Howdy friends and family,
We are now on day 5 of Kendra's sickness. Normally I despise boring talk about health and who's sick and what's wrong. Talk to anyone over 70 (except GG) and the conversation will inevitably swerve into "what's wrong with me today" conversations. Anyway, Kendra being sick is VERY significant because she is the engine that powers the 4 Webbs through the week. With her idle in bed coughing and aching we are also at idle speed as a family.
I couldn't wait to get home from San Diego because I missed the other three Webbs so much. This is the moment in the story where the writer would say, "little did he know...". dum da dum dum! I planned to jump back in as Daddy and Husband and then catch up on work, get back in the gym, read some books, see my friends. Not so much. This has been just one of those weeks when I hearken back to our wedding vows when I said, "in sickness and in health". Almost 10 years ago I was referring to right now.
I've had enough patience and love and strength to take care of the home front as well as Kendra (to the best of my ability) while sleeping not so well along side my love. She insisted I sleep in the guest bedroom, but I would rather be by her side and miss my REM sleep completely than alone in a bed on the other side of the house. That's not just pride or chivalry, that is truly how much I love Kendra and want to be with her.
Anyway, Easton is still a big fan of Cars 2 and still pointing out that Rip Clutchgoneski is the only one he is missing from his complete set of racers. I've gone to extremes to find the 1:55 scale Mattel version (not the 1:43 scale Disney mega size) and I'm convinced Disney DIDN'T produce this car just to make anal-retentive fathers like me scour the Earth in search of it. I'd be better off digging for a real dinosaur fossil.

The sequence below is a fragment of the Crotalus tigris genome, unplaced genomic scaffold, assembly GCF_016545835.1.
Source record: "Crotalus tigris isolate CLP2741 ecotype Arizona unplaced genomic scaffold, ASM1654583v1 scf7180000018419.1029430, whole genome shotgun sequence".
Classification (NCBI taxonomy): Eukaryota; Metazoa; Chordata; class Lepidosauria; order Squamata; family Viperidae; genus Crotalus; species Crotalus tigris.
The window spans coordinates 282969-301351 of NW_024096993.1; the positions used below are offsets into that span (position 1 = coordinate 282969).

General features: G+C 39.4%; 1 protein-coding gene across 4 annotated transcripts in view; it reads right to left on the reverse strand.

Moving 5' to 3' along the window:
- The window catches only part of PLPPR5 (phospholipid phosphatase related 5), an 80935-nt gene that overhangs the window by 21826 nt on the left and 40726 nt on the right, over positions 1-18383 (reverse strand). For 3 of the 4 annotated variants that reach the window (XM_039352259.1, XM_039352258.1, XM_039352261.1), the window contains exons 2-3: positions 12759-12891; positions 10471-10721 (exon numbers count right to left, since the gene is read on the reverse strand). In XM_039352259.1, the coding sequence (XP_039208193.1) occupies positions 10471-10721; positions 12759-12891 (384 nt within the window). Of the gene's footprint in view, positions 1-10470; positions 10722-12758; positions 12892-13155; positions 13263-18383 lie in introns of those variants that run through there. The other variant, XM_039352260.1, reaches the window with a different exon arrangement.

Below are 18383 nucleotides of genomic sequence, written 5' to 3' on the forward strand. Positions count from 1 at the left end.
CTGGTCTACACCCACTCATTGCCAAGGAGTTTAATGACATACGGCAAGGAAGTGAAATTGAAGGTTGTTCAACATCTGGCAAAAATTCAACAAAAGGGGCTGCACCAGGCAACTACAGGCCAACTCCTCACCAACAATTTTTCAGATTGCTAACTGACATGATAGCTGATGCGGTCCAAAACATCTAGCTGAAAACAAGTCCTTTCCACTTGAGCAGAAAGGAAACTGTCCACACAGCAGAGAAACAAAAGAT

I'm glad he still enjoys playing with the ones he has. In this picture below Layla is singing a song she made up about Mater. She's a performer, for sure.
We were in line at the grocery store today and Layla was belting out a church song for all 8 people in our line including the checkout girl. I just let her sing away because the last thing I ever want to do is dim her flame even one lux.
One of the dangers of Daddy going shopping is that I tend to impulse buy for Easton and Layla. I am 100% sure Easton didn't have a good pair of sneakers at home. They are either hand-me-downs which are too big or broken. I'm tired of him wearing crocs everywhere so we went to find some new shoes.
Did you know Sports Authority carries only size 11 shoes and bigger? guess what size Easton is... 10. DSW carries NO children's shoes at all so I after measuring at Sports Authority we went to Carter's for our third attempt to find a store with his size.
Lucky for us they carry up to size 10! I found a pair that lights up and has two velcro straps. I'm not a big fan of tying shoe laces and the twins are not old enough to tie their own. I'll stick with velcro for another year or so.